Paraganglioma Study Offers New Guidelines on Risk of Recurrence
Study authors characterize the incidence of head and neck tumors after treatment, and provide new insights on disease progression and surveillance recommendations.
In one of the largest cohort studies of head and neck paragangliomas, study authors characterize the incidence of tumor recurrence after treatment. The study provides new insights about the risk of disease progression and offers new surveillance recommendations.
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The study authors, Robert Lorenz, MD, MBA, otolaryngologist and Kevin Contrera, MD, MPH, fourth-year resident, both in Cleveland Clinic’s Head & Neck Institute, presented these findings at the American Academy of Otolaryngology-Head and Neck Surgery Annual Meeting in New Orleans on September 15.
“There is an absence of evidenced-based guidelines on how patients should be followed after being treated for head and neck paraganglioma, leaving many clinicians to rely on overuse of imaging,” says Dr. Contrera, the study’s first author. “We hoped to change that with this study.”
The retrospective cohort study examined 173 adults with 189 paragangliomas (41.3% carotid body, 47 29.1% glomus jugulare, 19.0% glomus tympanicum, and 10.6% glomus vagale) who received treatment between 1990 and 2010.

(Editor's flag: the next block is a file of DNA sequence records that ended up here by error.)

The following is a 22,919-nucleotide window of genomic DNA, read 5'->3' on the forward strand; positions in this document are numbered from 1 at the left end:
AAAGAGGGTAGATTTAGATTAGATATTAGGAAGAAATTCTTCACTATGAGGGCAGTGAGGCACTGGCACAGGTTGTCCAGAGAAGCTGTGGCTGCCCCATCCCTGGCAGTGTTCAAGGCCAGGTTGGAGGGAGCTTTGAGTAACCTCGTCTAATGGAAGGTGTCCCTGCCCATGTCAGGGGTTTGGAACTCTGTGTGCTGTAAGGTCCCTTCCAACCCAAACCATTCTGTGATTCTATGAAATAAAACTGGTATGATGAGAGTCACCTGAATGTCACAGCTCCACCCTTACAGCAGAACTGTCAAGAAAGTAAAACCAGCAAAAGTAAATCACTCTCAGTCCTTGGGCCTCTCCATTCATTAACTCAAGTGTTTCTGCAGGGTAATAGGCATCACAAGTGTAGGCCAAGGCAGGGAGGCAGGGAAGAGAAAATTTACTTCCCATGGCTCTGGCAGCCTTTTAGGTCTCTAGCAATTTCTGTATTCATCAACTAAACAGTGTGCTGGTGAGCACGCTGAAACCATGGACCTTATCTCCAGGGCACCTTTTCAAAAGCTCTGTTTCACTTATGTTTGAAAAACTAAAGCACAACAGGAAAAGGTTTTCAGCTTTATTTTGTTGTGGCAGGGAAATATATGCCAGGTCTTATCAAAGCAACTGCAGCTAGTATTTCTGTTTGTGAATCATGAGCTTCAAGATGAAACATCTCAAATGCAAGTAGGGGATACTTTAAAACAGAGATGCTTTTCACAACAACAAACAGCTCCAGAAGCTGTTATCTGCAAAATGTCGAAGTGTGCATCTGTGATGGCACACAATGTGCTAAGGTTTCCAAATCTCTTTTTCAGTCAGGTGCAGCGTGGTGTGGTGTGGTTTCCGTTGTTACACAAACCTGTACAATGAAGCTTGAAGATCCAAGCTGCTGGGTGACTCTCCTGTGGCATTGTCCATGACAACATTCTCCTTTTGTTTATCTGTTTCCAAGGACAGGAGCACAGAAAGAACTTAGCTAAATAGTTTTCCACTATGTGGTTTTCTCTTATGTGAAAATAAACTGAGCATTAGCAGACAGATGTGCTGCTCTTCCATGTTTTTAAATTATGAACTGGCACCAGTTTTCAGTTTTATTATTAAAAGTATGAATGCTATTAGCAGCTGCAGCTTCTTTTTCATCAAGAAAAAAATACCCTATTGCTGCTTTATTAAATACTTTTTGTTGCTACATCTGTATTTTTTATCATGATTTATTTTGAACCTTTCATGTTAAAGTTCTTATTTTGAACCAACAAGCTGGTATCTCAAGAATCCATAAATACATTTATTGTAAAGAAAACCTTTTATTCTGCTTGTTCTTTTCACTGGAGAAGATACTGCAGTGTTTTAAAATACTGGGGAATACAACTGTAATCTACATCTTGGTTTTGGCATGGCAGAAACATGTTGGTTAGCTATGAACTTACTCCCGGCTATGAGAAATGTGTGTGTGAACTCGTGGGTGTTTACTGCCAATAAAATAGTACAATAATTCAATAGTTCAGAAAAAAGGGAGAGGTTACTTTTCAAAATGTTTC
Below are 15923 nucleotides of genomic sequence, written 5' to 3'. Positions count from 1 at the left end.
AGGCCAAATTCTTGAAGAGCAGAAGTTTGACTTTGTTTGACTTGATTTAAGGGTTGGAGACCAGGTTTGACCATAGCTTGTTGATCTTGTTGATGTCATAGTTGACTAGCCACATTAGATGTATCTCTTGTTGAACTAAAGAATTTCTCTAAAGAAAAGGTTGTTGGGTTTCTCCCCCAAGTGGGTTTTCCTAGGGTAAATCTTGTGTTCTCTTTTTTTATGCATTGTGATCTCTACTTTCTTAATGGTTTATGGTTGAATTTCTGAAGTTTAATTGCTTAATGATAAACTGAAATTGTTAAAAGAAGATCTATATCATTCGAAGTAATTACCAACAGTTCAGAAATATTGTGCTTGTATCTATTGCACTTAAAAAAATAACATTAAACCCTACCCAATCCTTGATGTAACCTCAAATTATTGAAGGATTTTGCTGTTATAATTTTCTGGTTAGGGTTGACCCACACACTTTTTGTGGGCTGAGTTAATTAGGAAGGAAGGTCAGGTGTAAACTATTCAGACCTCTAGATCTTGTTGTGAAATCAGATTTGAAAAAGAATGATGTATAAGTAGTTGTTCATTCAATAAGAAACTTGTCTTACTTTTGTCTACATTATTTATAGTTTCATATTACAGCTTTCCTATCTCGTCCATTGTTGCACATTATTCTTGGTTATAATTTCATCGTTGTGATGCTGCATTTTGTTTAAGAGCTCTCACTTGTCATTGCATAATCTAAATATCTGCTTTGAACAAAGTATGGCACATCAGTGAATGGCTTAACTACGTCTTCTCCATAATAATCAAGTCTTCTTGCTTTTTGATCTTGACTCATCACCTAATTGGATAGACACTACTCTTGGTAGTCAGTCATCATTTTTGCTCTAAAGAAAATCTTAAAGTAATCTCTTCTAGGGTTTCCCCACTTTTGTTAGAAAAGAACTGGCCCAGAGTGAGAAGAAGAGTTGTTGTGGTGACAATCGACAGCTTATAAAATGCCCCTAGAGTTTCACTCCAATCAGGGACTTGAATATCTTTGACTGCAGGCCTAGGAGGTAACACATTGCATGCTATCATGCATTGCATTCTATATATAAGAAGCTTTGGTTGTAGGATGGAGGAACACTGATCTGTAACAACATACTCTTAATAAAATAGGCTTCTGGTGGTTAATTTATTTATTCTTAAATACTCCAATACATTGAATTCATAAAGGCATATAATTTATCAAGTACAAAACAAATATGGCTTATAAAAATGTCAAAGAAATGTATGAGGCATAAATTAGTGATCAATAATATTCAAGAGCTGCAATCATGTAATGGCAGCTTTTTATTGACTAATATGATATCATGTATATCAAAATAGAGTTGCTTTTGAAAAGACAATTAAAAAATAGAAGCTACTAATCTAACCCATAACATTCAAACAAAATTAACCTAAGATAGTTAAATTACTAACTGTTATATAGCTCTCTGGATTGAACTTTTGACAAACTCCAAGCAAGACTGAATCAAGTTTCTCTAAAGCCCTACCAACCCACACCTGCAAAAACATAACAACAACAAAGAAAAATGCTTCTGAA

Results showed that glomus jugulare tumors were more likely to recur after initial treatment (HR = 3.69, 95% CI: 1.70-8.01, P < .001), while carotid body tumors were comparatively less likely to occur (HR = 0.44, 95% CI: 0.21-0.97, P = .041). Importantly, the study also found that carotid body tumors had lower risk of recurrence with surgery compared to radiation, while globus jugulare tumors showed a lower risk of recurrence with radiation compared to surgery.
Dr. Lorenz, senior author on the study, notes, “It’s insight that may direct providers on how to best manage these specific tumors in the future.”
This study dovetails with the authors’ recently published study in Head and Neck, which offers clinical guidelines for head and neck paraganglioma surveillance. Both studies aim to develop new understandings about reoccurrence and reduce frequency of patient imaging.
“We are getting closer to standardizing follow-up for this patient population,” he says. “Large cohort studies like this provide evidence-based data that inform responsible imaging practices and help clinicians manage expectations with patients about recurrent tumors.”